Castor Seeks to Calm Immigration Fears
U.S.Rep. Kathy Castor spoke to a group of immigrants who worry about their futures.
By SHELLY STECK REALE, TB Reporter Correspondent
TAMPA – Rhetoric and executive actions from the White House concerning immigrants and immigration have many who were not born in this country feeling fearful for their futures.
In an effort to calm fears and provide facts, U.S. Rep. Kathy Castor, D-Tampa, called a town hall meeting this week.
“We love you. We’re proud of you. And we’re going to fight to make sure that you don’t have to worry,” Castor said.
The meeting was directed at those who seek protection under the Deferred Action for Childhood Arrivals, which provides a pathway to citizenship for children who were brought to the U.S. at an early age – a total of about 56,355 children in Florida. President Donald Trump campaigned on reversing the DACA, which was enacted as an executive order by then-President Barack Obama. Trump could eliminate the program with another executive order.
“I am here to say that, so far, in the first few days of this new administration, there are no plans to do so,” Castor said. “But we have got to be watchful, and come together as a community to say we believe in these students, they haven’t done anything wrong. We’ve invested in them; they’ve been successful; and we need them for the future of this community.”
DACA continues to accept applications.
The application process is rigorous, immigration attorney Jennifer G. Roeper said. Roeper, a Stetson University School of Law adjunct professor, is an advisor to Castor’s office.
To qualify for DACA deferred status, the applicant must have been younger than 16 when he came into the U.S., must have been born before June 15, 1982, must have lived in the U.S. since at least 2007, have no record of criminal activity that would make them inadmissible to the country.
“It is important to understand that DACA is not a legal status,” Roeper said. “Deferred action means that the government will literally defer action on a case where someone may otherwise be deported.”
Many in the crowd were concerned about personal data collected during the DACA application process, and what would happen if DACA is repealed.
“Right now the policy is that that information will not be shared with [the Immigration and Customs Enforcement agency],” Roeper said.
Castor added, “We intent to fight tooth and nail to keep that data private. Right now the data is protected; let’s hope it stands.”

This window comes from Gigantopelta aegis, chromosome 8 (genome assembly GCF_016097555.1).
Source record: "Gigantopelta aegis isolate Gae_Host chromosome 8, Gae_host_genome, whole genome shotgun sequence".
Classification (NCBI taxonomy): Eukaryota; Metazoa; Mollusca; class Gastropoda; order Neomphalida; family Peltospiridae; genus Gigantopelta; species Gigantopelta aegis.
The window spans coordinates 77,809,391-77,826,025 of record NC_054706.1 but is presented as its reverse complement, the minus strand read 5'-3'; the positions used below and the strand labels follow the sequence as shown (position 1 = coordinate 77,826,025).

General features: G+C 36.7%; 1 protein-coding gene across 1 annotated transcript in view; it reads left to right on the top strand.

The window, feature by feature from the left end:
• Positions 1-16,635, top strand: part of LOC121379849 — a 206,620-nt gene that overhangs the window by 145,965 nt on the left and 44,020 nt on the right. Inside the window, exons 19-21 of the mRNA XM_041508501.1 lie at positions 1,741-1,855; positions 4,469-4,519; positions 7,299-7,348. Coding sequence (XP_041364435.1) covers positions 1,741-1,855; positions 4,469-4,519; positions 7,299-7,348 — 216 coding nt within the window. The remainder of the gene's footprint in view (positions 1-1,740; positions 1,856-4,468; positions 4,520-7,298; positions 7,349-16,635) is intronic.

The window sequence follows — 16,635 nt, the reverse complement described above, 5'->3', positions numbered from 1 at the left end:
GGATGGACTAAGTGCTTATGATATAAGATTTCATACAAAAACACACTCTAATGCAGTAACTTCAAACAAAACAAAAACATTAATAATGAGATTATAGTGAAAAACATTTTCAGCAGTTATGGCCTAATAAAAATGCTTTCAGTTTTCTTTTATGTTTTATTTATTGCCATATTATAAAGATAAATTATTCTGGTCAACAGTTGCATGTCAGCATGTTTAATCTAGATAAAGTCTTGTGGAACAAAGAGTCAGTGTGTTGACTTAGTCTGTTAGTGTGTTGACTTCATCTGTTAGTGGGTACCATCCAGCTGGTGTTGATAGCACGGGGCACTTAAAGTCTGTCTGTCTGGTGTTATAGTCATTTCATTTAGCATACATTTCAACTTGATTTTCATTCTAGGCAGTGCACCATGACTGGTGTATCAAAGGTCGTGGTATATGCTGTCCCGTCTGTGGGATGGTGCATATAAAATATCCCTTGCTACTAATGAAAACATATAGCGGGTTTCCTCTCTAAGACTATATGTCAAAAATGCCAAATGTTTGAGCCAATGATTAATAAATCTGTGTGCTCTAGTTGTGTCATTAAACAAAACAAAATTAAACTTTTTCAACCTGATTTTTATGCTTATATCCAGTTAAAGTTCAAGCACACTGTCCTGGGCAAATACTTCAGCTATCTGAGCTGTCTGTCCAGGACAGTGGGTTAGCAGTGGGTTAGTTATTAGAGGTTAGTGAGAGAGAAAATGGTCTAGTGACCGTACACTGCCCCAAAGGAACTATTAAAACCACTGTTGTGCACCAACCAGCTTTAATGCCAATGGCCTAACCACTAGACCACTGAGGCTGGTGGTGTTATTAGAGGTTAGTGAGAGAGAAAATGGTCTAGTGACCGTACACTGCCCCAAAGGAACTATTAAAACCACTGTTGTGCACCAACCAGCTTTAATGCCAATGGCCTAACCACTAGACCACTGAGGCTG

“I don’t like that term ‘sanctuary city’ because it’s manufactured,” Castor said. “There is no such thing as a ‘sanctuary city.’
“It doesn’t mean local law enforcement does not cooperate with federal law enforcement agencies. Here in Hillsborough County, Tampa police and Hillsborough County Sheriff’s Department cooperate every single day with the FBI, ICE, the DEA, ATF; they have very close working relationships.”
Castor added, “I think this concept of ‘us versus them’ and ‘sanctuary cities’ has been created to drive a wedge and to scare people, and to undermine what the responsibilities of our local law enforcement compared to our federal law enforcement.
“What we don’t want to do is ask our local Tampa Police Department and local Hillsborough County sheriff’s department to take on the responsibilities of the federal government for immigration. Our local police officers and sheriff’s deputies have their hands full with keeping our community safe from crime.”
Castor said she plans to co-sponsor the BRIDGE Act as a safeguard should DACA be dismantled. The BRIDGE Act – Bar Removal of Individuals Who Dream of Growing Our Economy – is a bipartisan bill that would allow those who are eligible for, or who have received work authorization and temporary relief from deportation through DACA to continue living in the U.S. with permission from the federal government.
“If we can pass a new law, the BRIDGE Act, then it would provide a pathway to citizenship for our DREAMers should DACA go away,” Castor said.
Many asked what they could do to safeguard their immigration status. The panel unanimously encouraged all members of the community to “stay informed, understand your rights; call, email, and visit your elected official and let your voice be heard.”
For information about Kathy Castor, go to castor.house.gov.
Photos by Shelly Steck Reale, TB Reporter correspondent.
Kathy Castor | Immigration | DACA | BRIDGE Act | Deferred Action for Childhood Arrivals | TB Reporter
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